If you’re not as obsessed with our blog as we are, you may have missed our previous post on automated marketing, a system that uses cool off-the-shelf web and email tricks to reach out and deliver content the user wants when the user wants it, delivering educated and qualified prospects to your sales team. If you can’t see how cool it is, go back and read it again.
But when you specialize in internal and B2B communications like FLIRT does, these kinds of tricks seem about as useful as knowing how to fix space heaters in Arizona. But it’s not true – because we’re big believers in treating internal audiences like customers, giving them the same kinds of consideration even if they already work with and for you.
After reading our example on how to use automated marketing, you might assume that it only works on long-lead sales, where it can take months for a prospect to move all the way through the sales funnel. But if you outline the amount of time between steps, automated marketing can work wonders for communications that happen over the course of only a few weeks.
Take, for example, a new line of products that you need to get your entire sales staff up to speed on. Normally, your product development team and marketing team might get together and put together a booklet on all the new product specs and marketing talking points. These booklets get printed and distributed locally, or they get emailed to remote sales staff as PDFs, akin to putting messages in a bottle. You then deploy a series of sales managers to remind and nag salespeople to read the materials. Sound familiar?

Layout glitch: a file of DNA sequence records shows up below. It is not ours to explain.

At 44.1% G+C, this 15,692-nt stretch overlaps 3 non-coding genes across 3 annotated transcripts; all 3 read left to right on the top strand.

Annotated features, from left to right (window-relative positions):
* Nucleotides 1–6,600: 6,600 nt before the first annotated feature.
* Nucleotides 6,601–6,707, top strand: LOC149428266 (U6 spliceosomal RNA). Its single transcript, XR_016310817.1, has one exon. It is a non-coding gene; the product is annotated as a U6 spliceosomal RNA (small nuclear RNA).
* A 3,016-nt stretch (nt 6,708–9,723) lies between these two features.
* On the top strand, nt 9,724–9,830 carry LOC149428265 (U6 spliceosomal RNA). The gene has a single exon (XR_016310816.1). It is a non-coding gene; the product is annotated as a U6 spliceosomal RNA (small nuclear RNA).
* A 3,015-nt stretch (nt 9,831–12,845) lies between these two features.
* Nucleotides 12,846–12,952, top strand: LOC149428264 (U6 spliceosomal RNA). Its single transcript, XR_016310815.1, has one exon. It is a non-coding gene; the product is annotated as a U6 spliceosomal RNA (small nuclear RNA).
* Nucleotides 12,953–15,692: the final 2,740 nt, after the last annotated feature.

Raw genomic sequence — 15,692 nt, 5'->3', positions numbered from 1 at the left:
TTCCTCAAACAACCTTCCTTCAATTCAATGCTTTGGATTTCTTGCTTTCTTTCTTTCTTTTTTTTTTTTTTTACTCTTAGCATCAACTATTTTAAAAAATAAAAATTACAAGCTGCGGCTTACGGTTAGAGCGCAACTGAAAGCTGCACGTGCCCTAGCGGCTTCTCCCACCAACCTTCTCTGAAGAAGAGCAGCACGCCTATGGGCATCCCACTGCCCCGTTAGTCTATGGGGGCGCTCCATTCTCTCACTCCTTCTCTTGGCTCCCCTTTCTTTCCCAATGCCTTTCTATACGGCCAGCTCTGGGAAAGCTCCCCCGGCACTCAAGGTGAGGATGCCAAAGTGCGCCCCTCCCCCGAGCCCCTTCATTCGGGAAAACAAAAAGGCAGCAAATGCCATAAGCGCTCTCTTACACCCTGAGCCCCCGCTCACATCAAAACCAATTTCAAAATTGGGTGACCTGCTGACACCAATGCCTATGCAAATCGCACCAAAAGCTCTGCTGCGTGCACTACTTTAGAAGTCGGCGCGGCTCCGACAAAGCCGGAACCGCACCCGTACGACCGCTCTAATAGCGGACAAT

What if you broke all that material into smaller pieces, pieces that were very easily digestable? Start with a document that defines the overall strategy and marketing direction, written less as a memo from the director of marketing, but as an invitation to become partners in success? Once that document is read, an email with a quiz is sent to the salesperson to verify that the material was understood, even collecting feedback on how it could have been better. The next email sends more complex material about the differences between the products within the new line. Not only does it not get too technical, there’s a game in which sales people select the best product for a variety of different scenarios. Upon completing the game, the next round of material comes out, this time with more technical specs and FAQs. When this is read, an email is sent asking if the sales person has any questions about a specific product (not just about the line, as that’s way too vague to generate useful responses). These questions are sent to marketing to turn into more FAQs for internal and external use.
Remember, these steps happen at the salesperson’s cadence. They can happen over the course of three days or three weeks, depending on how quickly each person can complete them. And because you’ve broken all the content into pieces, you can track each salesperson’s path through the content, and measure which content gave people the most trouble, information that should influence and improve the process next time.
You can even connect tracking and scores to a leaderboard so that all of your staff can see the competition unfold (how many salespeople do you know who don’t like a little friendly competition?) on the sales intranet.
Treating your internal staff like customers is how you engage them more deeply, build passion and increase outcomes across the board.